The interior is the same as the V60's, and features in a number of other Volvo models too, but since it looks good and works well, there can be no complaints at all. The cleanly designed dashboard is dominated by a large portrait touchscreen system, with only a handful of other buttons around. The materials covering the surfaces feel of high quality, as you would expect from a car in this class, and the Swedish company's distinct approach to design works well and stands out from its rivals.
MPG & RUNNING COSTS
The D4 powered version of the V60 has an official fuel economy figure of 62.9 MPG, and this isn't at all unrealistic to achieve by my reckoning. After more than 670 miles in the V60, the trip computer was reading an astonishingly good 66.9 MPG. This did include a long motorway-based stint towards the end of the test of about a third of the total distance. However, even before that, on a greater mixture of roads, the average was reading 57.4 MPG. This is a good reflection of what drivers can expect to find when covering routes along a variety of roads, including driving in built up areas, A- and B-roads, and motorways. Those racking up the motorway miles should have no problems in exceeding the official figure. To tax, the V60 will cost £205 for the first year (included in the OTR cost) and then £140 thereafter as it comes in beneath the £40,000 Premium Rate limit.
There hasn’t been much focus on green elements beyond what is found on almost all Volvo models, with the Twin Engine models due to cover that aspect of the S60’s line-up. Instead, the S60 is built on the SPA platform which is strong, lightweight, and built with electrification in mind. The engine and transmission were designed to work together and provide improved efficiency over many other powertrains in the market. There’s a drive mode selector with Eco setting to improve economy, thanks to changed throttle response and gear changes, and auto stop/start fitted as standard. According to our calculations, the model tested has a Next Green Car Rating of 40.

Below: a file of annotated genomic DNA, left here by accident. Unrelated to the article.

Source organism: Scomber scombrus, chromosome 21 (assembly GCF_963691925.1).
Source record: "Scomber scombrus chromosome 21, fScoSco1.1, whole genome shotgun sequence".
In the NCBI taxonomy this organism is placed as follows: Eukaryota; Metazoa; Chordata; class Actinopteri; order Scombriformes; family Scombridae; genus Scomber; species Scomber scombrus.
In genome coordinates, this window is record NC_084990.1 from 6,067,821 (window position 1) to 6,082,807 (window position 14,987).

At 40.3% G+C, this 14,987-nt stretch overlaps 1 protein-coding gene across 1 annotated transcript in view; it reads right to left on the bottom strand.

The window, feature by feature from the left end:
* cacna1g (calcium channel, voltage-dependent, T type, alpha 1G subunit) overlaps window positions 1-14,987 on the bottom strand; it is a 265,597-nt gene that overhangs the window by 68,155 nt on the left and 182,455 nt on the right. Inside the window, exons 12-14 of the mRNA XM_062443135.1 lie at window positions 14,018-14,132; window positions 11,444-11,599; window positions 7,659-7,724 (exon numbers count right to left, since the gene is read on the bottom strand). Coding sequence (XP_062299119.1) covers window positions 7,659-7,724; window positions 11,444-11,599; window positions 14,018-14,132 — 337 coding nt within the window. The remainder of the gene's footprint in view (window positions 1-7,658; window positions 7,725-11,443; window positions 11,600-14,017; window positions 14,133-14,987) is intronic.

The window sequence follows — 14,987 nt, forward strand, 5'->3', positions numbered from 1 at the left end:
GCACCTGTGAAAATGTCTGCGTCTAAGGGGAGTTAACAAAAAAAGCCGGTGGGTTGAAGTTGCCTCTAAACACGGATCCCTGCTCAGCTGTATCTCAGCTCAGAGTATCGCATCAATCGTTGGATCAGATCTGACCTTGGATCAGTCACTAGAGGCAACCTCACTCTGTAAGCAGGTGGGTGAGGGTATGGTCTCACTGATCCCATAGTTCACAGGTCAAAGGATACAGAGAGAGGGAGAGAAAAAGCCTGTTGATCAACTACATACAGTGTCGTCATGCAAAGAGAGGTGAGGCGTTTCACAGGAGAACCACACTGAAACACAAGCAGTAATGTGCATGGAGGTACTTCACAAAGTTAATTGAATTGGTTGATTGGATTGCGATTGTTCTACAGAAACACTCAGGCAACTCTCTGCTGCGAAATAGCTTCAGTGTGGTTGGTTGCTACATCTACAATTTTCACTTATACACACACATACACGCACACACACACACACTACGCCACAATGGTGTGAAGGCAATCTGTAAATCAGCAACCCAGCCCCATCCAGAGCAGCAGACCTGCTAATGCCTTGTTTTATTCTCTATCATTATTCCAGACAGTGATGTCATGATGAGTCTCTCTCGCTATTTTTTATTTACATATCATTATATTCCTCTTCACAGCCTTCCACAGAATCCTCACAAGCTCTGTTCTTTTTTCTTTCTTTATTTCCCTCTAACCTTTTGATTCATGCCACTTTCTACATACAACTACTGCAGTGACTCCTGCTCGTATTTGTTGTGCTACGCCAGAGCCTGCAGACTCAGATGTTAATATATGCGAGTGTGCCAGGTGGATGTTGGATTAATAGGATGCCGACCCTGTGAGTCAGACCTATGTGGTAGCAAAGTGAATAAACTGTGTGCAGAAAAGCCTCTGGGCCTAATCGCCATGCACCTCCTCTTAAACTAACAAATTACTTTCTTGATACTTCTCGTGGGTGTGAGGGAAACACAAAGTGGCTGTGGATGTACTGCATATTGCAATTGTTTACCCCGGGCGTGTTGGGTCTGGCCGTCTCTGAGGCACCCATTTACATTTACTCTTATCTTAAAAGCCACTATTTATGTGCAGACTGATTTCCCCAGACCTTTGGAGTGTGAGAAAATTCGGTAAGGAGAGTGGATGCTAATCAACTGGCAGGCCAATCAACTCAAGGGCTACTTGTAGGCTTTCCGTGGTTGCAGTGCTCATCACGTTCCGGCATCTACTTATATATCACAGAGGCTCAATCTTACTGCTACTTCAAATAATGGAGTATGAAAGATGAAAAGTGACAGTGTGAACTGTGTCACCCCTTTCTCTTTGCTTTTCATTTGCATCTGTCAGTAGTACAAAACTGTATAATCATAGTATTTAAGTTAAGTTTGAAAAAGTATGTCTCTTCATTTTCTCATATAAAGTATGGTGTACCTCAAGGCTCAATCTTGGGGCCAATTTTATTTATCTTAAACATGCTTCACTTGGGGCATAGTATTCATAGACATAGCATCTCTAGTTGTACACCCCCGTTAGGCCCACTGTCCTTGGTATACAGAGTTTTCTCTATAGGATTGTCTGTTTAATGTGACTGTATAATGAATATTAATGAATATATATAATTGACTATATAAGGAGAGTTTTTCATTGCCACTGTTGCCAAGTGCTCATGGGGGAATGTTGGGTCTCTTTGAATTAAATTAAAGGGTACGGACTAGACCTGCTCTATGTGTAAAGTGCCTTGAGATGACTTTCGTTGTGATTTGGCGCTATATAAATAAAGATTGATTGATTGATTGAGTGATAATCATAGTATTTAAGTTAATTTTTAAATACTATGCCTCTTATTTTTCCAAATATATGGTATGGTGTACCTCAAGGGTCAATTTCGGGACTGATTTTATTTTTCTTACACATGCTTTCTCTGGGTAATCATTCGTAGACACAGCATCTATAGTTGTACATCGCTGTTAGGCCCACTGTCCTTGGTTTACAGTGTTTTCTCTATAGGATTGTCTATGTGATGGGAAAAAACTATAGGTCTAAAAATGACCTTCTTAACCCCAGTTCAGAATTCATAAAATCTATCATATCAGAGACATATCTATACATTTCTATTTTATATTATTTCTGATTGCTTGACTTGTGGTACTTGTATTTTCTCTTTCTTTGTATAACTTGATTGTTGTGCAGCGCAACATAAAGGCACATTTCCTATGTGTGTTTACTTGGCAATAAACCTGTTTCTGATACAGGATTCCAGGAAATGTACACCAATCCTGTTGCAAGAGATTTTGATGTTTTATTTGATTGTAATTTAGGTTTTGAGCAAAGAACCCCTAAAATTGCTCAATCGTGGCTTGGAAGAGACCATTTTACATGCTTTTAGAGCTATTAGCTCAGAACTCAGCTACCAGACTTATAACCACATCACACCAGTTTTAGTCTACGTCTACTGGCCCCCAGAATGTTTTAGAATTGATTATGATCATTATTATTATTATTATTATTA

The launch R-Design edition comes very well equipped, tempting potential buyers in. Volvo’s excellent suite of safety systems is present on the S60. as with many other models in the range. Fitted as standard are 19-inch alloys, R-Design trim inside and out, sports suspension, heated front sports seats, leather trim, head-up display, Harmon Kardon stereo, parking sensors front & rear, rear camera, heated steering wheel, the Sensus touchscreen system with Bluetooth, USB, DAB, and Apply CarPlay/Android Auto connectivity.
The S60 enters a tough market, with the German models those that most think of when considering a compact executive saloon. However, those ignoring the Volvo will be missing out on what is an excellent option. The engine offers performance but not at the cost of efficiency, and the handling is responsive but comfortable enough for day to day life. It’s fairly practical, and looks great, proving a top package for those in the market for an executive saloon.
Model tested: Volvo S60 R-Design Edition T5
Body-style: Compact executive saloon
Engine / CO2: 2.0 litre petrol / 152 g/km
Trim grades: R-Design Edition
On-road price: From £37,920.
Warranty: Three years / 60,000 miles
In the showroom: Now
Review rating: 4.0 Stars